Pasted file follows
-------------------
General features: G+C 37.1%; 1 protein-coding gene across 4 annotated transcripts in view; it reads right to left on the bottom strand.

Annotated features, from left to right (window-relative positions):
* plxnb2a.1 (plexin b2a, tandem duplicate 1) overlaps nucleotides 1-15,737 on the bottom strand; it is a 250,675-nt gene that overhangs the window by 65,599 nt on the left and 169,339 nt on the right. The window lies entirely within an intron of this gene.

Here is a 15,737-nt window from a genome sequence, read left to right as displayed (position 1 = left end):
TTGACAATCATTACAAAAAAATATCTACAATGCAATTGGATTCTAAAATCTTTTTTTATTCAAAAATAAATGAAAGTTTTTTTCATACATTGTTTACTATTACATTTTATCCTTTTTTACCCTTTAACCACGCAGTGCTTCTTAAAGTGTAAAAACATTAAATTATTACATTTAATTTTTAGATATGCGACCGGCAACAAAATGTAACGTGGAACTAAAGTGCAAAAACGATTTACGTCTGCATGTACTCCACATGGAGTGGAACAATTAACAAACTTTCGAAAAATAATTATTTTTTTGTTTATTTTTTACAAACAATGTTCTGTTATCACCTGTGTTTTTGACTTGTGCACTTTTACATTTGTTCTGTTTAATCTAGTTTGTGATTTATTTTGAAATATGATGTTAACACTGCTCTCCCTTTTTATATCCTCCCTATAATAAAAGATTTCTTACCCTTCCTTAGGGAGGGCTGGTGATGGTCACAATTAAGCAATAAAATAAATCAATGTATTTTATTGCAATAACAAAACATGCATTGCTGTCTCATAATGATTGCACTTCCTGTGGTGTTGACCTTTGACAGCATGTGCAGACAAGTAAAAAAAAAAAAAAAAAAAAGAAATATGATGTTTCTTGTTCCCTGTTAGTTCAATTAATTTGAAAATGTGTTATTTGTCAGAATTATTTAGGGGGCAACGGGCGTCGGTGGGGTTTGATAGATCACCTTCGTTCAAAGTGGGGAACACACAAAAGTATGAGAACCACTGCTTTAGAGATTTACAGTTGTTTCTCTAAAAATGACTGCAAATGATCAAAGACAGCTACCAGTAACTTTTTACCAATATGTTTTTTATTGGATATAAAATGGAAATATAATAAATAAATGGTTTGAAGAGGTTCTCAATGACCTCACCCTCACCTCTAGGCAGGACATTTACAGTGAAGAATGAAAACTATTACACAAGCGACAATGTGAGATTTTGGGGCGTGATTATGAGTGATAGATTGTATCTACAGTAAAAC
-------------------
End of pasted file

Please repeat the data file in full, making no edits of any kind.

General features: G+C 37.1%; 1 protein-coding gene across 4 annotated transcripts in view; it reads right to left on the bottom strand.

Annotated features, from left to right (window-relative positions):
* plxnb2a.1 (plexin b2a, tandem duplicate 1) overlaps nucleotides 1-15,737 on the bottom strand; it is a 250,675-nt gene that overhangs the window by 65,599 nt on the left and 169,339 nt on the right. The window lies entirely within an intron of this gene.

Here is a 15,737-nt window from a genome sequence, read left to right as displayed (position 1 = left end):
TTGACAATCATTACAAAAAAATATCTACAATGCAATTGGATTCTAAAATCTTTTTTTATTCAAAAATAAATGAAAGTTTTTTTCATACATTGTTTACTATTACATTTTATCCTTTTTTACCCTTTAACCACGCAGTGCTTCTTAAAGTGTAAAAACATTAAATTATTACATTTAATTTTTAGATATGCGACCGGCAACAAAATGTAACGTGGAACTAAAGTGCAAAAACGATTTACGTCTGCATGTACTCCACATGGAGTGGAACAATTAACAAACTTTCGAAAAATAATTATTTTTTTGTTTATTTTTTACAAACAATGTTCTGTTATCACCTGTGTTTTTGACTTGTGCACTTTTACATTTGTTCTGTTTAATCTAGTTTGTGATTTATTTTGAAATATGATGTTAACACTGCTCTCCCTTTTTATATCCTCCCTATAATAAAAGATTTCTTACCCTTCCTTAGGGAGGGCTGGTGATGGTCACAATTAAGCAATAAAATAAATCAATGTATTTTATTGCAATAACAAAACATGCATTGCTGTCTCATAATGATTGCACTTCCTGTGGTGTTGACCTTTGACAGCATGTGCAGACAAGTAAAAAAAAAAAAAAAAAAAAGAAATATGATGTTTCTTGTTCCCTGTTAGTTCAATTAATTTGAAAATGTGTTATTTGTCAGAATTATTTAGGGGGCAACGGGCGTCGGTGGGGTTTGATAGATCACCTTCGTTCAAAGTGGGGAACACACAAAAGTATGAGAACCACTGCTTTAGAGATTTACAGTTGTTTCTCTAAAAATGACTGCAAATGATCAAAGACAGCTACCAGTAACTTTTTACCAATATGTTTTTTATTGGATATAAAATGGAAATATAATAAATAAATGGTTTGAAGAGGTTCTCAATGACCTCACCCTCACCTCTAGGCAGGACATTTACAGTGAAGAATGAAAACTATTACACAAGCGACAATGTGAGATTTTGGGGCGTGATTATGAGTGATAGATTGTATCTACAGTAAAAC